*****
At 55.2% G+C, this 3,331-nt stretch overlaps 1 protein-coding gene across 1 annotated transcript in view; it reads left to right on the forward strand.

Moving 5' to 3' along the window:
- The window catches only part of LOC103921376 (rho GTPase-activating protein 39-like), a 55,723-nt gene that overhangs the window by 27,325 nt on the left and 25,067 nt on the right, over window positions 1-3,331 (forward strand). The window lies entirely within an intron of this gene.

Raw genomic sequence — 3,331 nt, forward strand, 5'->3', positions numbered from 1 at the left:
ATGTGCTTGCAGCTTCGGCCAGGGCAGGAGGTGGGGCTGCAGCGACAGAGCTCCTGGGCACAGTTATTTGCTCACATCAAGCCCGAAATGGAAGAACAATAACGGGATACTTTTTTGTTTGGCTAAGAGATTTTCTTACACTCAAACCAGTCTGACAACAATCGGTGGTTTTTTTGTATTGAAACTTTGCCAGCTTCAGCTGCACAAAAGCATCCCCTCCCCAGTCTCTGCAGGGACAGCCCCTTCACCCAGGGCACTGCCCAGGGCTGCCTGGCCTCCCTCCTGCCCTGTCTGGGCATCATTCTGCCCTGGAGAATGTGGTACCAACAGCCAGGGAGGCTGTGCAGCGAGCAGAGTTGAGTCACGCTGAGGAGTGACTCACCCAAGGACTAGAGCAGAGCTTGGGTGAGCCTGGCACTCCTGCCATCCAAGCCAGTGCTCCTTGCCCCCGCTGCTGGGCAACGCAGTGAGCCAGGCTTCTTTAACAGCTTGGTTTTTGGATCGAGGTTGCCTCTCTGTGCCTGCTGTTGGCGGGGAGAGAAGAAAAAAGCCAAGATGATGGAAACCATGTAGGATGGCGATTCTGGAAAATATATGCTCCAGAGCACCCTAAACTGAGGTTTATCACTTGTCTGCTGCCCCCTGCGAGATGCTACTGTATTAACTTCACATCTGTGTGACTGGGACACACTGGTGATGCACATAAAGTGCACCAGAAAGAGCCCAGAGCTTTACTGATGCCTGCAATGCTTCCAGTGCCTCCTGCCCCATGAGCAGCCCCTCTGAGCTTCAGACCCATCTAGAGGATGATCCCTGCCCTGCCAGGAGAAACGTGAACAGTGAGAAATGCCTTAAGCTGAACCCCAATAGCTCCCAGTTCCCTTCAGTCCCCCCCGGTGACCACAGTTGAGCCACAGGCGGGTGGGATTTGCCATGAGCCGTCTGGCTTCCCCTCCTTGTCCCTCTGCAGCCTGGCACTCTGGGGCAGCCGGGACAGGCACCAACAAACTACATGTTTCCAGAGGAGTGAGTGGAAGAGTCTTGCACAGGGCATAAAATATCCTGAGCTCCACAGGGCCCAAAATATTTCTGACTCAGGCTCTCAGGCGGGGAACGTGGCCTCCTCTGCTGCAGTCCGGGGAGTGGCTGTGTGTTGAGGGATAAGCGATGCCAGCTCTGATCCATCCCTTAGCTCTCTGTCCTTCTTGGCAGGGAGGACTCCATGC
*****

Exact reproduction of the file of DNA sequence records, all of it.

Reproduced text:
At 55.2% G+C, this 3,331-nt stretch overlaps 1 protein-coding gene across 1 annotated transcript in view; it reads left to right on the forward strand.

Moving 5' to 3' along the window:
- The window catches only part of LOC103921376 (rho GTPase-activating protein 39-like), a 55,723-nt gene that overhangs the window by 27,325 nt on the left and 25,067 nt on the right, over window positions 1-3,331 (forward strand). The window lies entirely within an intron of this gene.

Raw genomic sequence — 3,331 nt, forward strand, 5'->3', positions numbered from 1 at the left:
ATGTGCTTGCAGCTTCGGCCAGGGCAGGAGGTGGGGCTGCAGCGACAGAGCTCCTGGGCACAGTTATTTGCTCACATCAAGCCCGAAATGGAAGAACAATAACGGGATACTTTTTTGTTTGGCTAAGAGATTTTCTTACACTCAAACCAGTCTGACAACAATCGGTGGTTTTTTTGTATTGAAACTTTGCCAGCTTCAGCTGCACAAAAGCATCCCCTCCCCAGTCTCTGCAGGGACAGCCCCTTCACCCAGGGCACTGCCCAGGGCTGCCTGGCCTCCCTCCTGCCCTGTCTGGGCATCATTCTGCCCTGGAGAATGTGGTACCAACAGCCAGGGAGGCTGTGCAGCGAGCAGAGTTGAGTCACGCTGAGGAGTGACTCACCCAAGGACTAGAGCAGAGCTTGGGTGAGCCTGGCACTCCTGCCATCCAAGCCAGTGCTCCTTGCCCCCGCTGCTGGGCAACGCAGTGAGCCAGGCTTCTTTAACAGCTTGGTTTTTGGATCGAGGTTGCCTCTCTGTGCCTGCTGTTGGCGGGGAGAGAAGAAAAAAGCCAAGATGATGGAAACCATGTAGGATGGCGATTCTGGAAAATATATGCTCCAGAGCACCCTAAACTGAGGTTTATCACTTGTCTGCTGCCCCCTGCGAGATGCTACTGTATTAACTTCACATCTGTGTGACTGGGACACACTGGTGATGCACATAAAGTGCACCAGAAAGAGCCCAGAGCTTTACTGATGCCTGCAATGCTTCCAGTGCCTCCTGCCCCATGAGCAGCCCCTCTGAGCTTCAGACCCATCTAGAGGATGATCCCTGCCCTGCCAGGAGAAACGTGAACAGTGAGAAATGCCTTAAGCTGAACCCCAATAGCTCCCAGTTCCCTTCAGTCCCCCCCGGTGACCACAGTTGAGCCACAGGCGGGTGGGATTTGCCATGAGCCGTCTGGCTTCCCCTCCTTGTCCCTCTGCAGCCTGGCACTCTGGGGCAGCCGGGACAGGCACCAACAAACTACATGTTTCCAGAGGAGTGAGTGGAAGAGTCTTGCACAGGGCATAAAATATCCTGAGCTCCACAGGGCCCAAAATATTTCTGACTCAGGCTCTCAGGCGGGGAACGTGGCCTCCTCTGCTGCAGTCCGGGGAGTGGCTGTGTGTTGAGGGATAAGCGATGCCAGCTCTGATCCATCCCTTAGCTCTCTGTCCTTCTTGGCAGGGAGGACTCCATGC